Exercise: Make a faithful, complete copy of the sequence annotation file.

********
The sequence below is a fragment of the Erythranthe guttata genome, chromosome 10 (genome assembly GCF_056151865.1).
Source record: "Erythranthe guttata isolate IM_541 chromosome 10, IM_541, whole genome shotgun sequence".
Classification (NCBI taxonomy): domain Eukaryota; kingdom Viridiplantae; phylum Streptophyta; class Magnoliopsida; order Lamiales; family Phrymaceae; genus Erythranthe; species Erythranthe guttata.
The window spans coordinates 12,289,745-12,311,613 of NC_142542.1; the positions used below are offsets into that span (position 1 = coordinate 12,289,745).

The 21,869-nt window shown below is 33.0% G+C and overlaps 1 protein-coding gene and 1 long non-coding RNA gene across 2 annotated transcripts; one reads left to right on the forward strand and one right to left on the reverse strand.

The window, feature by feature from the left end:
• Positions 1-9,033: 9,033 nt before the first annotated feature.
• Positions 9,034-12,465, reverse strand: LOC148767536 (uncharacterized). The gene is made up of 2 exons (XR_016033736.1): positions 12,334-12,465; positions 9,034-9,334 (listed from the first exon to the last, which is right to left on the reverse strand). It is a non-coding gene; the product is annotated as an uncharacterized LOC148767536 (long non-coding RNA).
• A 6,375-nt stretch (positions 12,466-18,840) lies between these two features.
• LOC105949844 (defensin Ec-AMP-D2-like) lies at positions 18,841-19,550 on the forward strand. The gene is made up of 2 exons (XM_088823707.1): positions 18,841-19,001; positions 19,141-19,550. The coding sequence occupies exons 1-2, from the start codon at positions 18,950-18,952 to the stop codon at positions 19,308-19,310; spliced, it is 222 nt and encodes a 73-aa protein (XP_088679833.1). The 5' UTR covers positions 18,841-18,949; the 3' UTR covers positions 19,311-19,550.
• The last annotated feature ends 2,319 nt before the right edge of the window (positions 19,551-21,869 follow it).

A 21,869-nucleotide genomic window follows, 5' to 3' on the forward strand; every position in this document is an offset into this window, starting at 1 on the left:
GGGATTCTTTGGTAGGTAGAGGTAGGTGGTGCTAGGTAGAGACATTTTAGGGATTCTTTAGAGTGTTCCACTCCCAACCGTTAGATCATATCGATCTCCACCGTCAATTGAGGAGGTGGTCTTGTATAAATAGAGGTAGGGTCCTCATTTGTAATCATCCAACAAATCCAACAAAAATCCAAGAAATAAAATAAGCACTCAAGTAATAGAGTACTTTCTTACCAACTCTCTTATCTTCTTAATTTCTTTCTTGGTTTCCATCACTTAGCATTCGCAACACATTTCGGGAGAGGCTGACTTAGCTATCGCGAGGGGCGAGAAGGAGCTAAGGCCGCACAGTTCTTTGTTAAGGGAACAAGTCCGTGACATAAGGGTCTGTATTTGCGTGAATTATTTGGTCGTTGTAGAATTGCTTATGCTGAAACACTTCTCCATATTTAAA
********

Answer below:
The sequence below is a fragment of the Erythranthe guttata genome, chromosome 10 (genome assembly GCF_056151865.1).
Source record: "Erythranthe guttata isolate IM_541 chromosome 10, IM_541, whole genome shotgun sequence".
Classification (NCBI taxonomy): domain Eukaryota; kingdom Viridiplantae; phylum Streptophyta; class Magnoliopsida; order Lamiales; family Phrymaceae; genus Erythranthe; species Erythranthe guttata.
The window spans coordinates 12,289,745-12,311,613 of NC_142542.1; the positions used below are offsets into that span (position 1 = coordinate 12,289,745).

The 21,869-nt window shown below is 33.0% G+C and overlaps 1 protein-coding gene and 1 long non-coding RNA gene across 2 annotated transcripts; one reads left to right on the forward strand and one right to left on the reverse strand.

The window, feature by feature from the left end:
• Positions 1-9,033: 9,033 nt before the first annotated feature.
• Positions 9,034-12,465, reverse strand: LOC148767536 (uncharacterized). The gene is made up of 2 exons (XR_016033736.1): positions 12,334-12,465; positions 9,034-9,334 (listed from the first exon to the last, which is right to left on the reverse strand). It is a non-coding gene; the product is annotated as an uncharacterized LOC148767536 (long non-coding RNA).
• A 6,375-nt stretch (positions 12,466-18,840) lies between these two features.
• LOC105949844 (defensin Ec-AMP-D2-like) lies at positions 18,841-19,550 on the forward strand. The gene is made up of 2 exons (XM_088823707.1): positions 18,841-19,001; positions 19,141-19,550. The coding sequence occupies exons 1-2, from the start codon at positions 18,950-18,952 to the stop codon at positions 19,308-19,310; spliced, it is 222 nt and encodes a 73-aa protein (XP_088679833.1). The 5' UTR covers positions 18,841-18,949; the 3' UTR covers positions 19,311-19,550.
• The last annotated feature ends 2,319 nt before the right edge of the window (positions 19,551-21,869 follow it).

A 21,869-nucleotide genomic window follows, 5' to 3' on the forward strand; every position in this document is an offset into this window, starting at 1 on the left:
GGGATTCTTTGGTAGGTAGAGGTAGGTGGTGCTAGGTAGAGACATTTTAGGGATTCTTTAGAGTGTTCCACTCCCAACCGTTAGATCATATCGATCTCCACCGTCAATTGAGGAGGTGGTCTTGTATAAATAGAGGTAGGGTCCTCATTTGTAATCATCCAACAAATCCAACAAAAATCCAAGAAATAAAATAAGCACTCAAGTAATAGAGTACTTTCTTACCAACTCTCTTATCTTCTTAATTTCTTTCTTGGTTTCCATCACTTAGCATTCGCAACACATTTCGGGAGAGGCTGACTTAGCTATCGCGAGGGGCGAGAAGGAGCTAAGGCCGCACAGTTCTTTGTTAAGGGAACAAGTCCGTGACATAAGGGTCTGTATTTGCGTGAATTATTTGGTCGTTGTAGAATTGCTTATGCTGAAACACTTCTCCATATTTAAA